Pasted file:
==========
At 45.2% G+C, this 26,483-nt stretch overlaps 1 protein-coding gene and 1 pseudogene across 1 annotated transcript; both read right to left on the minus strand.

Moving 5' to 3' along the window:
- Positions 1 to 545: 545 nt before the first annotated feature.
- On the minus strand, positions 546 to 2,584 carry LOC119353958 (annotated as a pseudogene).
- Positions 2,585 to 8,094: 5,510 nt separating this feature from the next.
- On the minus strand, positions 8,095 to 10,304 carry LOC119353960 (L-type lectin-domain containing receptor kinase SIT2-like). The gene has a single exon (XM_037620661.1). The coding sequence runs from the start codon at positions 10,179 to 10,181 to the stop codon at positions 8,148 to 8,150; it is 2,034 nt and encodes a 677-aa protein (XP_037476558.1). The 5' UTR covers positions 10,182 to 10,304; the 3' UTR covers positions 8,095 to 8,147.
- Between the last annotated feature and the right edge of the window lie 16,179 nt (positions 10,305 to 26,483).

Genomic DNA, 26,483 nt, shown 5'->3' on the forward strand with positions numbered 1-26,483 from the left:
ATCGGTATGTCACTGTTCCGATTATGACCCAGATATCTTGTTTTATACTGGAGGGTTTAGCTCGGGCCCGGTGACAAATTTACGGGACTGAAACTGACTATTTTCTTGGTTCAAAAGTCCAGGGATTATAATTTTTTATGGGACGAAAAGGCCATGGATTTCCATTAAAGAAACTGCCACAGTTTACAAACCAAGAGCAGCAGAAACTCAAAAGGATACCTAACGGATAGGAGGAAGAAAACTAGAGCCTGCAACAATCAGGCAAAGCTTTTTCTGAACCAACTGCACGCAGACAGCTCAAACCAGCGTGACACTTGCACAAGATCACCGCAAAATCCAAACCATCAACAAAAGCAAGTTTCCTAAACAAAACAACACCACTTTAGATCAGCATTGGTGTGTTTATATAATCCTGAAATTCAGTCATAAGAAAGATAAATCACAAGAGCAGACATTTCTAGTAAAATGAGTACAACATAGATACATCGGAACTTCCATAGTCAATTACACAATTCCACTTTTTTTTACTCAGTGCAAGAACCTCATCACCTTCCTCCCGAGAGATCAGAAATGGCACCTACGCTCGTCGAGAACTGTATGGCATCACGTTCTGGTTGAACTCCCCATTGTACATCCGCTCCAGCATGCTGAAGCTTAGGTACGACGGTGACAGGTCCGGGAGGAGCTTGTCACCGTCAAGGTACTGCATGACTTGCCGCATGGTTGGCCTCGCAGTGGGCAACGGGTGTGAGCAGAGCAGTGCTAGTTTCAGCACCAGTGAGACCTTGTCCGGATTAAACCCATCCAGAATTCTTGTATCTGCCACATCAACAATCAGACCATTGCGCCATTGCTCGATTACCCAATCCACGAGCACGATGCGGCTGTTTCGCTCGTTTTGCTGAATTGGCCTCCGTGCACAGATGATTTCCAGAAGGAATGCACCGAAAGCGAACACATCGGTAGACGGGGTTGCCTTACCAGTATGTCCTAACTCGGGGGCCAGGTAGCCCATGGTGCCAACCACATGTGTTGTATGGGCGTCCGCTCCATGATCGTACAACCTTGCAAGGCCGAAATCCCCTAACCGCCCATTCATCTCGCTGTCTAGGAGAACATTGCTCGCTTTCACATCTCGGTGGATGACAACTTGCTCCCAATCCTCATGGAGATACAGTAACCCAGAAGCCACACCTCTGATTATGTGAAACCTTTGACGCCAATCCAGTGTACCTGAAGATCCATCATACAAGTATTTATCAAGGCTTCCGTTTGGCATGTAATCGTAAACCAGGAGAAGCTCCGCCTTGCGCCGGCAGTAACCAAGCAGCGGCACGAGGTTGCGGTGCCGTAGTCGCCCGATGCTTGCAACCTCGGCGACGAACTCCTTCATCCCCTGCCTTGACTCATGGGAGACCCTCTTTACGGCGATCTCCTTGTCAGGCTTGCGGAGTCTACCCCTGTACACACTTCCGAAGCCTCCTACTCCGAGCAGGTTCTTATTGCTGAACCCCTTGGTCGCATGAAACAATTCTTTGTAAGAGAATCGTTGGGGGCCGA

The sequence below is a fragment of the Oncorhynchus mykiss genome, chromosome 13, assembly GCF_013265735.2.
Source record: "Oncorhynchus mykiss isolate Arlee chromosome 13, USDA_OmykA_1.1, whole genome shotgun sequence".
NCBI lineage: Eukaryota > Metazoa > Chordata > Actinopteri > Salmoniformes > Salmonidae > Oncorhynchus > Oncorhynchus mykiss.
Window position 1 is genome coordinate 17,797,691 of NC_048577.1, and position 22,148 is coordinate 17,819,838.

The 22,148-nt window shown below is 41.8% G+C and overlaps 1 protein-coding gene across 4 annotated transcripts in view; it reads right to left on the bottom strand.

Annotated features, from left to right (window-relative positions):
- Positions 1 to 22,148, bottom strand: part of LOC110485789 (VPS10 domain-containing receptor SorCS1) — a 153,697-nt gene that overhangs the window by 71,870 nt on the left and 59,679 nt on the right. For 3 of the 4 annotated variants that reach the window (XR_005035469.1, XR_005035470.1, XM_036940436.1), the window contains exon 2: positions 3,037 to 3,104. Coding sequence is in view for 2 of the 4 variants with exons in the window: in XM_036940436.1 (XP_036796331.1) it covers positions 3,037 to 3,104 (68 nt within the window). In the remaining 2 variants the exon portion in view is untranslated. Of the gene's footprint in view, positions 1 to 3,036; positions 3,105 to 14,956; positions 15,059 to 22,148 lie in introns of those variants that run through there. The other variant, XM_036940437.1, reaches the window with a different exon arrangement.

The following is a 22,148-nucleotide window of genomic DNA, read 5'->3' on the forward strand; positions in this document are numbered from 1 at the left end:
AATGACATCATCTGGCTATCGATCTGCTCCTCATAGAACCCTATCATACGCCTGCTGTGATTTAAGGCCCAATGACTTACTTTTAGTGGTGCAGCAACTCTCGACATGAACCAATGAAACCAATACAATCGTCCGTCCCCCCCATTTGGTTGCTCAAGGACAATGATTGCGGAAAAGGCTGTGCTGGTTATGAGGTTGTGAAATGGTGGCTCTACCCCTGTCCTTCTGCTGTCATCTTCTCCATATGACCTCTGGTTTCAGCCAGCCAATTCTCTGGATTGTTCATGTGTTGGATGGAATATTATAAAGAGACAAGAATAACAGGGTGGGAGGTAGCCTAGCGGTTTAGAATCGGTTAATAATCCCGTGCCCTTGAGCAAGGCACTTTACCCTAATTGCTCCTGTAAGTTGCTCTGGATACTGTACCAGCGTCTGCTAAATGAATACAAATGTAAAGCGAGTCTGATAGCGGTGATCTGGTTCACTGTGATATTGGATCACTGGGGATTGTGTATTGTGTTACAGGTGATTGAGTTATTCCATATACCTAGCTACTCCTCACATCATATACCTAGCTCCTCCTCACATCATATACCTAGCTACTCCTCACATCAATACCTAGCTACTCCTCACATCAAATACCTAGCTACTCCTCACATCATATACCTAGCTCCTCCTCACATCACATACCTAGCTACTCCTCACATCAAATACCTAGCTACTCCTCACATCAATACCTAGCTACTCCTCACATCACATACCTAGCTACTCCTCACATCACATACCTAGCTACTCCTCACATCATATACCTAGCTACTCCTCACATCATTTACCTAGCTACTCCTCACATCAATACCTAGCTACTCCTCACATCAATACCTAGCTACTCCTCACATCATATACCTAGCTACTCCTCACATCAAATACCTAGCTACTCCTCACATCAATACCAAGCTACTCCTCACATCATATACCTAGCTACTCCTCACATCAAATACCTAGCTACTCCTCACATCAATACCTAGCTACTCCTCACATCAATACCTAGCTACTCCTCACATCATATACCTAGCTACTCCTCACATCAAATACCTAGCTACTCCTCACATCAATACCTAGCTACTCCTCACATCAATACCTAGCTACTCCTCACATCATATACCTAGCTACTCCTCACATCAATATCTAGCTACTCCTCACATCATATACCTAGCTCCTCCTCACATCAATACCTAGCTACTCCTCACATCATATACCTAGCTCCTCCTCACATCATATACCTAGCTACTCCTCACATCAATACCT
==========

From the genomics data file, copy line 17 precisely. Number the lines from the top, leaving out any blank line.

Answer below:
The following is a 22,148-nucleotide window of genomic DNA, read 5'->3' on the forward strand; positions in this document are numbered from 1 at the left end: